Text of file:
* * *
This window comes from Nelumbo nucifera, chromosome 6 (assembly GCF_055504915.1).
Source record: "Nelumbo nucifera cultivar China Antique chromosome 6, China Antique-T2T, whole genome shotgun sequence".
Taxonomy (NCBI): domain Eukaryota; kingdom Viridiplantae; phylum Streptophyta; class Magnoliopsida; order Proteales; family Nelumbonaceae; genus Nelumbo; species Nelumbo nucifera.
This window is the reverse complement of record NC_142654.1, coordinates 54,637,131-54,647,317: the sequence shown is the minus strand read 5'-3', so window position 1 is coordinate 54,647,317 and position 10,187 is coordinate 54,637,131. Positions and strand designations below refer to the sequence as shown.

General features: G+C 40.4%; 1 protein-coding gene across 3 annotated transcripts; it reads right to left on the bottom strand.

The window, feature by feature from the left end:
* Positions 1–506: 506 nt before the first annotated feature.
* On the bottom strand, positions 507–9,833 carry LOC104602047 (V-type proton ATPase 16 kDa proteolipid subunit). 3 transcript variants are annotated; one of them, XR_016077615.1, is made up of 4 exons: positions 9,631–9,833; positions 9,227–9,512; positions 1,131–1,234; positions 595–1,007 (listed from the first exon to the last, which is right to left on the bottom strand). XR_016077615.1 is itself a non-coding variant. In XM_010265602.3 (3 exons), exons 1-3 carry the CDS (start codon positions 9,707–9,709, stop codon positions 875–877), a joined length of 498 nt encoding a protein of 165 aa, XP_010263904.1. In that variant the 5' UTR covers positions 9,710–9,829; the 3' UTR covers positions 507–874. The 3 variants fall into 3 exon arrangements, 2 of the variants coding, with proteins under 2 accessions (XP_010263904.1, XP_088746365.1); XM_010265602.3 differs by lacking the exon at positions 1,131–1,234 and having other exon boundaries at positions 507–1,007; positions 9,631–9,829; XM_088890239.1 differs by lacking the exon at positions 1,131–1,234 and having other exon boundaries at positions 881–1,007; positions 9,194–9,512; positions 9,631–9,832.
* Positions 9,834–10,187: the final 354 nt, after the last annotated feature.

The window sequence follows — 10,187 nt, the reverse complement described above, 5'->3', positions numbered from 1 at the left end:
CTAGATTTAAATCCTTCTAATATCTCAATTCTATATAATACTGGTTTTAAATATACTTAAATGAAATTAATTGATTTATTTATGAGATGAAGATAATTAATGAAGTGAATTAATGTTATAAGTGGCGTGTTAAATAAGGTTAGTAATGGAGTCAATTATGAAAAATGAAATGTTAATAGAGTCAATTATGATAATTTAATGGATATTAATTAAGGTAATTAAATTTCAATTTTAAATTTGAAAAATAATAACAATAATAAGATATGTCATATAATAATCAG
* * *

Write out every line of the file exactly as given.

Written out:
This window comes from Nelumbo nucifera, chromosome 6 (assembly GCF_055504915.1).
Source record: "Nelumbo nucifera cultivar China Antique chromosome 6, China Antique-T2T, whole genome shotgun sequence".
Taxonomy (NCBI): domain Eukaryota; kingdom Viridiplantae; phylum Streptophyta; class Magnoliopsida; order Proteales; family Nelumbonaceae; genus Nelumbo; species Nelumbo nucifera.
This window is the reverse complement of record NC_142654.1, coordinates 54,637,131-54,647,317: the sequence shown is the minus strand read 5'-3', so window position 1 is coordinate 54,647,317 and position 10,187 is coordinate 54,637,131. Positions and strand designations below refer to the sequence as shown.

General features: G+C 40.4%; 1 protein-coding gene across 3 annotated transcripts; it reads right to left on the bottom strand.

The window, feature by feature from the left end:
* Positions 1–506: 506 nt before the first annotated feature.
* On the bottom strand, positions 507–9,833 carry LOC104602047 (V-type proton ATPase 16 kDa proteolipid subunit). 3 transcript variants are annotated; one of them, XR_016077615.1, is made up of 4 exons: positions 9,631–9,833; positions 9,227–9,512; positions 1,131–1,234; positions 595–1,007 (listed from the first exon to the last, which is right to left on the bottom strand). XR_016077615.1 is itself a non-coding variant. In XM_010265602.3 (3 exons), exons 1-3 carry the CDS (start codon positions 9,707–9,709, stop codon positions 875–877), a joined length of 498 nt encoding a protein of 165 aa, XP_010263904.1. In that variant the 5' UTR covers positions 9,710–9,829; the 3' UTR covers positions 507–874. The 3 variants fall into 3 exon arrangements, 2 of the variants coding, with proteins under 2 accessions (XP_010263904.1, XP_088746365.1); XM_010265602.3 differs by lacking the exon at positions 1,131–1,234 and having other exon boundaries at positions 507–1,007; positions 9,631–9,829; XM_088890239.1 differs by lacking the exon at positions 1,131–1,234 and having other exon boundaries at positions 881–1,007; positions 9,194–9,512; positions 9,631–9,832.
* Positions 9,834–10,187: the final 354 nt, after the last annotated feature.

The window sequence follows — 10,187 nt, the reverse complement described above, 5'->3', positions numbered from 1 at the left end:
CTAGATTTAAATCCTTCTAATATCTCAATTCTATATAATACTGGTTTTAAATATACTTAAATGAAATTAATTGATTTATTTATGAGATGAAGATAATTAATGAAGTGAATTAATGTTATAAGTGGCGTGTTAAATAAGGTTAGTAATGGAGTCAATTATGAAAAATGAAATGTTAATAGAGTCAATTATGATAATTTAATGGATATTAATTAAGGTAATTAAATTTCAATTTTAAATTTGAAAAATAATAACAATAATAAGATATGTCATATAATAATCAG